Bismarck, N.D. – North Dakotans are heading to the polls Tuesday to elect more Republicans, leaving many wondering if Democrats will manage to hold onto a single seat after election day. As one of the most conservative states in the country, nearly 90% of North Dakota’s elected officials are Republicans.
A red wave sweeping across North Dakota on election night serves in stark contrast to the rest of the nation, where Democrats are confident they will make strong gains in key congressional races. Meanwhile, North Dakota’s Legislative Council has taken the rare step of ordering Republican replacement name plaques for the few Democrats who currently hold legislative seats.
“There doesn’t seem to be any question as to what will happen on election day, so we may as well save ourselves some time and get the new Republican name plaques ordered,” says ND Legislative Council Stationary Manager Val Carlson.
Historically, North Dakota has a longstanding history of electing Republicans to nearly every office and seat. As a result, the Secretary of State’s office this year is hoping to eliminate voter confusion by providing all voters with a ballot that only contains Republican candidates. Those wishing to vote for Democrats or Independents will need to request an “alternative ballot” at their designated polling station.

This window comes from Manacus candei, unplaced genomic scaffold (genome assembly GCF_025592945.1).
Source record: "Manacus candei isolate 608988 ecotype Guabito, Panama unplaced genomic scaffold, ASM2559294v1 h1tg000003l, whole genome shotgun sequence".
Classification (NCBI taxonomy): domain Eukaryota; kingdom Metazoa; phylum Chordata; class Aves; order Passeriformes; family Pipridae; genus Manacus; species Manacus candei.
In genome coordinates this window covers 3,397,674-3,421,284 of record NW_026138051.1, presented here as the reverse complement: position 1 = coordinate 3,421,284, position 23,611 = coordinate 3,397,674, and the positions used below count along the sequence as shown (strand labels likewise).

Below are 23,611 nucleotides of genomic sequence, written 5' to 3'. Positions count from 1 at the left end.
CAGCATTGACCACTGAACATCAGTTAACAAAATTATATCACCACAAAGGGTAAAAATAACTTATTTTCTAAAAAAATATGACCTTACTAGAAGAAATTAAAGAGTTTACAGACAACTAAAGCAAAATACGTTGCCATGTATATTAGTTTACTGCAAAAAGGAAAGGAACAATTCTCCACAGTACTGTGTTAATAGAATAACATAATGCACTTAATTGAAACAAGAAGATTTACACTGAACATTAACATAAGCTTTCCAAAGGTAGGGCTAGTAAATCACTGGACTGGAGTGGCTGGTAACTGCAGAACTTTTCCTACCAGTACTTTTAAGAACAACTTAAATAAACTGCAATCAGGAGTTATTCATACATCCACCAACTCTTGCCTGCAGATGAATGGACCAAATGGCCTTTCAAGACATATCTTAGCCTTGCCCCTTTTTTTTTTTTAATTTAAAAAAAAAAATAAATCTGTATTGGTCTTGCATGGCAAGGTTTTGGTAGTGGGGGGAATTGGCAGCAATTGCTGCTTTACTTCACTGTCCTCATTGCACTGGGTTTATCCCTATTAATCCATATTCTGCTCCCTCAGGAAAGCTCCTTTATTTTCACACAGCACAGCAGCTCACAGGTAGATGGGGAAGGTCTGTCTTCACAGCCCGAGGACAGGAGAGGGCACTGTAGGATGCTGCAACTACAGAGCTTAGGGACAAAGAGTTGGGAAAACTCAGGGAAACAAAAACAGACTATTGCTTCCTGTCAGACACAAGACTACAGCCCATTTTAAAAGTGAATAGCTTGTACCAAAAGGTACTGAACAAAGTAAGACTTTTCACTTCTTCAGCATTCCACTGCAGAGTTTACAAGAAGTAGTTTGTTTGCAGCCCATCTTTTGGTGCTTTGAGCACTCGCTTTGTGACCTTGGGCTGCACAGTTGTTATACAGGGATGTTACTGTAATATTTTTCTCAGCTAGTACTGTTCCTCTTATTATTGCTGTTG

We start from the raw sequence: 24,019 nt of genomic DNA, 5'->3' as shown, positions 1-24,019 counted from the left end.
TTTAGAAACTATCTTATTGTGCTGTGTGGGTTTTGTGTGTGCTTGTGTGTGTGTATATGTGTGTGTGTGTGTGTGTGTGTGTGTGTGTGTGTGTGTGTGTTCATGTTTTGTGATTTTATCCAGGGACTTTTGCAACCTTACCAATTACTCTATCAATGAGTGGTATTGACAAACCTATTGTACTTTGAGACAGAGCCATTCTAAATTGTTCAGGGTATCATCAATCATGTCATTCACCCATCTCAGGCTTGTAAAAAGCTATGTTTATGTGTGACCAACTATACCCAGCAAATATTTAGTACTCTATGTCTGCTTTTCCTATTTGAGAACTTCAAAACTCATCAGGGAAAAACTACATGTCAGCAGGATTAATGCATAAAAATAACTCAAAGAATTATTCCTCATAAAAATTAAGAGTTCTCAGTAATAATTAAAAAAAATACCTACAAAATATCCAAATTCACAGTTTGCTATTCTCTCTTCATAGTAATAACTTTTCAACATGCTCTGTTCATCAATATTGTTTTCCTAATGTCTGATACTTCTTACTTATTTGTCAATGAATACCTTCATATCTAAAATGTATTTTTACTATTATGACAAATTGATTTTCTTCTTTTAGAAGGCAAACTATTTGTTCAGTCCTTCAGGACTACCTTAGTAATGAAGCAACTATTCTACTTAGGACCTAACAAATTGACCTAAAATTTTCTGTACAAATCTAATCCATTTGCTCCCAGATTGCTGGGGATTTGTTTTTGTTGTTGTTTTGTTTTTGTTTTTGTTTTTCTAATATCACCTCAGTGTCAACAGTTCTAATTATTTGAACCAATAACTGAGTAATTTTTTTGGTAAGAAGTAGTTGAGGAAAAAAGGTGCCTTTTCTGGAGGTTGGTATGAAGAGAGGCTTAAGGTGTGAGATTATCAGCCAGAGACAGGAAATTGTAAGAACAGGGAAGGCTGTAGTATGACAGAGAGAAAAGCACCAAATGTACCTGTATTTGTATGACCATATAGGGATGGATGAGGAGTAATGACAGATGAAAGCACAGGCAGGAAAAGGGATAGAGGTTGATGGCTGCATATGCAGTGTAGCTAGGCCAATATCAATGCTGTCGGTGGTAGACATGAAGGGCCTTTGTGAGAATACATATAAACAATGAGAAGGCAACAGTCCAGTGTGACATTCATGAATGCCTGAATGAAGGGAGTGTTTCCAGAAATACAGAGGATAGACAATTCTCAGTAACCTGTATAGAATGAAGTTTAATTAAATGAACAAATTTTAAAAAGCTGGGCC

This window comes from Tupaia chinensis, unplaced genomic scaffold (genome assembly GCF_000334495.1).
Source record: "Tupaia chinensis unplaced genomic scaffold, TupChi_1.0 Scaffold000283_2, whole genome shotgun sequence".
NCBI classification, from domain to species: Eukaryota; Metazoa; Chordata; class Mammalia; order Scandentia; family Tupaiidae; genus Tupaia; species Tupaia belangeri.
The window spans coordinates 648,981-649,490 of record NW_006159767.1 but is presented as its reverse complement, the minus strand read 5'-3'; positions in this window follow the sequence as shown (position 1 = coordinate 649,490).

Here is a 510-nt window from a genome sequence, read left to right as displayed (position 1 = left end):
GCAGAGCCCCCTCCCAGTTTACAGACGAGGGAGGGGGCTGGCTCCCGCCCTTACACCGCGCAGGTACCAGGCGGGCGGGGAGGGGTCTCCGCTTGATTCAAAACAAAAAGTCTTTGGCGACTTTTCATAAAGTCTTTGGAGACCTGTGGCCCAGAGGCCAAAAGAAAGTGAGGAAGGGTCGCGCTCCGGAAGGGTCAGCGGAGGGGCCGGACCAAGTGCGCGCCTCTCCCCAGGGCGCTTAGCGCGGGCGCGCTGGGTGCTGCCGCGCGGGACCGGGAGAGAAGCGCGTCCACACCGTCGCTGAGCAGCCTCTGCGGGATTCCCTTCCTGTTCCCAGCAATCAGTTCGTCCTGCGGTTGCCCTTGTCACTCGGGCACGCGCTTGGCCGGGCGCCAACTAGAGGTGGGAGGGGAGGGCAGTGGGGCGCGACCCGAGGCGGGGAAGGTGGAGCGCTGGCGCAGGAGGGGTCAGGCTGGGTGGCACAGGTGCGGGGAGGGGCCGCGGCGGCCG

“There tends to be a lot of voter confusion on election day, but we know at the end of the day North Dakotans overwhelmingly support Republican candidates. To eliminate any confusion over what North Dakotans want, ballots at each polling station will only contain Republican candidates and by default, those ballots will not vote in favor of marijuana legalization,” says North Dakota’s Voter Integrity Commissioner. “Those wishing for an alternative ballot can request one at their polling station, however, in addition to a valid driver’s license that lists their physical mailing address, they’ll also need to provide a hair sample, a copy of an FBI background check conducted in the last ten days, and a Bureau of Criminal Investigation approved fingerprint sampling to ensure voter integrity.”
All voters on election day in North Dakota will also receive a “I voted for Republicans” sticker following their ballot submission.
North Dakota’s election this year has found itself in the national spotlight, in part due to the state’s controversial voter ID laws that require all voters, including Native Americans, to possess identification that lists their actual residence. As a result, many Native Americans across North Dakota have applied for revised identification cards allowing them to vote. However, the North Dakota Secretary of State’s office says that a new identification card will not be enough.